“In the midst of winter, I found there was, within me, an invincible summer. And that makes me happy. For it says that no matter how hard the world pushes against me, within me, there’s something stronger – something better, pushing right back.” ~ Albert Camus

What are you resisting? How’s that working for you?

6 Comments

  • Posted February 21, 2014 at 6:36 pm | Permalink

    LOVE this Karen. I know, what you focus on becomes all consuming. This has been the worst winter in recent memory, for most everyone. But, it’s time to let it go. Mentally at least.
    Thanks!
    b

  • Posted February 22, 2014 at 12:42 am | Permalink

    I know this only partially about winter, and more about letting go. I respond on the surface subject of winter.

    Fifteen years ago at the age of 40 I was shoveling snow at 4am in the Colorado where I was raised. I came in from the cold, put down my shovel, and exclaimed to my wife and child, “Never again”.

    Three months later we were living in rural San Diego, and ready for the adventure of our lives, and No. More. Winter.

    What I have learned in these 15 years is that winter builds character. It is the dark that makes the light appreciable, and the cold that makes the sun’s rays sooth. Winter is harsh, and there is a context in accepting and overcoming harsh to better appreciate smooth.

    I learned this partially from myself, but more so from comparative observations between those who have lived in cold climates for extended periods, and those who have not.

    I will be moving back to Colorado in the next couple of years, and though I have no illusion that I will embrace shoveling snow, I will appreciate it more, and be in the company of people who are willing to stick it out, and the character and hardiness they exude.

    Peace

  • Posted February 23, 2014 at 3:34 pm | Permalink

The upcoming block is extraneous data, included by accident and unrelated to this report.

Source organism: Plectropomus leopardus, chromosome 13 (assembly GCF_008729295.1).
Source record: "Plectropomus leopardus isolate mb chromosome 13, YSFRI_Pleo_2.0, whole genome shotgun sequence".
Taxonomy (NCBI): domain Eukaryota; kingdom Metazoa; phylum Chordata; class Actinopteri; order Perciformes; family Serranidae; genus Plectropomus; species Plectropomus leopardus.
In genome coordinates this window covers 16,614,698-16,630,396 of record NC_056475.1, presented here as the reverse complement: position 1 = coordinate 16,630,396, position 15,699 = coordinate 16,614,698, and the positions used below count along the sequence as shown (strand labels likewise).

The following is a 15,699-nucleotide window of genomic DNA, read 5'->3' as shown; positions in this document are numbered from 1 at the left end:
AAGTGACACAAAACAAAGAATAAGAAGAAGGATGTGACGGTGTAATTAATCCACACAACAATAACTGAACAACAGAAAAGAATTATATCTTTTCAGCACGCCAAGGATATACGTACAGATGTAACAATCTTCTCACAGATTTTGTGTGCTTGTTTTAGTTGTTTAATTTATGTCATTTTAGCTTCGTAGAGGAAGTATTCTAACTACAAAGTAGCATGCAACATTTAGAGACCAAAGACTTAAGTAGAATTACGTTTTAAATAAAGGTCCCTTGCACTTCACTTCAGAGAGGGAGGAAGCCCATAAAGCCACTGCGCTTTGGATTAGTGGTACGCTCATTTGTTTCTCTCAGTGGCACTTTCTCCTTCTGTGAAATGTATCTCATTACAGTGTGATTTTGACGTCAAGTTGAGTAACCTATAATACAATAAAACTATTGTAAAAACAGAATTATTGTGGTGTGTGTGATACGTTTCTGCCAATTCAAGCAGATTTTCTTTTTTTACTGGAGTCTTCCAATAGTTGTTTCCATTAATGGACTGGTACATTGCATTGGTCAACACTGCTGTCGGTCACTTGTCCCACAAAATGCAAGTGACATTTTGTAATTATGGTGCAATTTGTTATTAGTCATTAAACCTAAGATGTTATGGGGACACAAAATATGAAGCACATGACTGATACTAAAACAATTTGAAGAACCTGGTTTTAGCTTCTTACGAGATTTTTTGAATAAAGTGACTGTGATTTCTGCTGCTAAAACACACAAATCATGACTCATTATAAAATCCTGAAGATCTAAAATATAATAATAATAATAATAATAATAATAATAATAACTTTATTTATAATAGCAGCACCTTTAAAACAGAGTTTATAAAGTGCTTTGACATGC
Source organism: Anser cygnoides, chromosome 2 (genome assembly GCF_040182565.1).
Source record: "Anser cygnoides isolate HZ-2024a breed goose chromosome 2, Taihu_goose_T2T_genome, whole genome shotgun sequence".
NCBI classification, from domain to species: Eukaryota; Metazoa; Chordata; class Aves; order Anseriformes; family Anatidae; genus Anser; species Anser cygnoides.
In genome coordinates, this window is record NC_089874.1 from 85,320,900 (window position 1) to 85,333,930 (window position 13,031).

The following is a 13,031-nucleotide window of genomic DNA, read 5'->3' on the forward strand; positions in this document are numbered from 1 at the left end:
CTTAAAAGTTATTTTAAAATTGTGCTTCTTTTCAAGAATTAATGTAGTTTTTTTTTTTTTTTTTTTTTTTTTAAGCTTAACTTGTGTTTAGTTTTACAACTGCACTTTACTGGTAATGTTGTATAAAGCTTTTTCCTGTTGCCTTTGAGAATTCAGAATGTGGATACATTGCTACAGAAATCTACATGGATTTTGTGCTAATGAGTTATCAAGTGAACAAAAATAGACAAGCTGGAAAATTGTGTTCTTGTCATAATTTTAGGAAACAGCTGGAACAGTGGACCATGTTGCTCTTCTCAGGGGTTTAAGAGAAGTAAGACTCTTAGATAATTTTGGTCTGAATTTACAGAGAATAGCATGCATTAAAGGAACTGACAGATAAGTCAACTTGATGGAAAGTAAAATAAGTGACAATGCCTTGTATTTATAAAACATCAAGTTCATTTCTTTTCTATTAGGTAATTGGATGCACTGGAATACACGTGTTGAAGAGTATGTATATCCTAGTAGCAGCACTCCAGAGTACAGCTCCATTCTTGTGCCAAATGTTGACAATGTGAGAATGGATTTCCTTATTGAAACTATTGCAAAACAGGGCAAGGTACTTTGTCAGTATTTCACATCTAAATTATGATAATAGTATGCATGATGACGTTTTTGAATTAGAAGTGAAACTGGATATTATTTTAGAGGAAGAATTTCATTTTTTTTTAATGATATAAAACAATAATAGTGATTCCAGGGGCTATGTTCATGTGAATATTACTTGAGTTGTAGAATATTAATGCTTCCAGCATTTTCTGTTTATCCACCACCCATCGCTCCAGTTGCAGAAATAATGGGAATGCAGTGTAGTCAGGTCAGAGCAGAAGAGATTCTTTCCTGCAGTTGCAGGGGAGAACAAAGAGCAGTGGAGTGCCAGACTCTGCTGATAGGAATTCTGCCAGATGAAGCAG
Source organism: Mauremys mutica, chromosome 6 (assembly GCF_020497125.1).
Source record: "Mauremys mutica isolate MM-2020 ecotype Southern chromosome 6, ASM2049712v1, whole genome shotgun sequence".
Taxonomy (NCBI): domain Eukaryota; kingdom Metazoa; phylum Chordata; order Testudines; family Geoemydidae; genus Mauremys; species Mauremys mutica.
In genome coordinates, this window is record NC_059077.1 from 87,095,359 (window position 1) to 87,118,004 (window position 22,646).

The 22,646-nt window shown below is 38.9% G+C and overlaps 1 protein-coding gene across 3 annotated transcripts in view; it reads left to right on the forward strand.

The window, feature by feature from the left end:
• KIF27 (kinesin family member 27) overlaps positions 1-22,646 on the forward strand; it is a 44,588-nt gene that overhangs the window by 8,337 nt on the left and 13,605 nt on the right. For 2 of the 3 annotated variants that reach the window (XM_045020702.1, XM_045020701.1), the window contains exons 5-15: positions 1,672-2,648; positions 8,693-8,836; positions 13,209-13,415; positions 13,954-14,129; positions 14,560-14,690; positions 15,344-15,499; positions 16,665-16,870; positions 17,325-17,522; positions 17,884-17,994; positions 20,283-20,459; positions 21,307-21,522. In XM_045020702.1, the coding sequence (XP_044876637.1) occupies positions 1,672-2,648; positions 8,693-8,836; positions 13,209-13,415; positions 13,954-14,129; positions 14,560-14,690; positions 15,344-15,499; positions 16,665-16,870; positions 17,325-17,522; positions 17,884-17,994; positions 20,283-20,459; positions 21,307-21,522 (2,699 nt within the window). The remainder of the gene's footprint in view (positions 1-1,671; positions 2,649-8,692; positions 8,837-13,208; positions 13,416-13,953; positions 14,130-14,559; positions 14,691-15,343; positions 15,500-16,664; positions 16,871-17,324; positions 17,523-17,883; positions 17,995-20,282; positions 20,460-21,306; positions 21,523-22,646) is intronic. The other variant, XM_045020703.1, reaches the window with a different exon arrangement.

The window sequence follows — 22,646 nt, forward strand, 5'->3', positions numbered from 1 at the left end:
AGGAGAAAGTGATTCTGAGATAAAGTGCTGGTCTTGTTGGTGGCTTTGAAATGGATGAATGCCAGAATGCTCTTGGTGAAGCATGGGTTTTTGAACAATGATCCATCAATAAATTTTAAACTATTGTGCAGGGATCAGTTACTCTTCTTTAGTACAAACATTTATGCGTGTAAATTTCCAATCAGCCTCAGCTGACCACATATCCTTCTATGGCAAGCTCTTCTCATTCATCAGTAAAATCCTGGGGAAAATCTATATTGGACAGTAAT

I could definitely identify with this post especially this year with the broken foot and the fear/anxiety of falling. I agree with the “not hating winter” as I find anything I say I hate just amplifies those feelings. But I think I too am in the mind that the changing seasons does go with the good/bad of life as it does make us appreciate the warmer weather when it gets here so much more. Your post was so timely too with my post yesterday about my first walk since my broken foot :) I was definitely appreciating the warmer weather and sunshine. I don’t know if you’ve had a warmer day there but hopefully you have or will soon. Appreciation/gratefulness is definitely high on my list to being happy :)

  • Posted February 24, 2014 at 8:35 am | Permalink

    I LOVE winter. Of course our winters aren’t that cold here in Australia – particularly where I live (we don’t get any snow etc), but I hate summer. I hate being hot all of the time and I hate being sweaty. I don’t have cool enough clothes, whereas I love rugging up in winter.

    However… back to the lesson, that self-talk thing is SO important. I need to change some of the internal and external conversations I have about certain things. I’m aware of the fat-talk stuff, but I express a lot of other negativity which I could work on!

    Deb

  • Posted February 24, 2014 at 12:50 pm | Permalink

    ((TIP TOES AWAY TO THINK))

  • Posted February 26, 2014 at 3:23 am | Permalink

    It is not working… I bet you guessed that! :)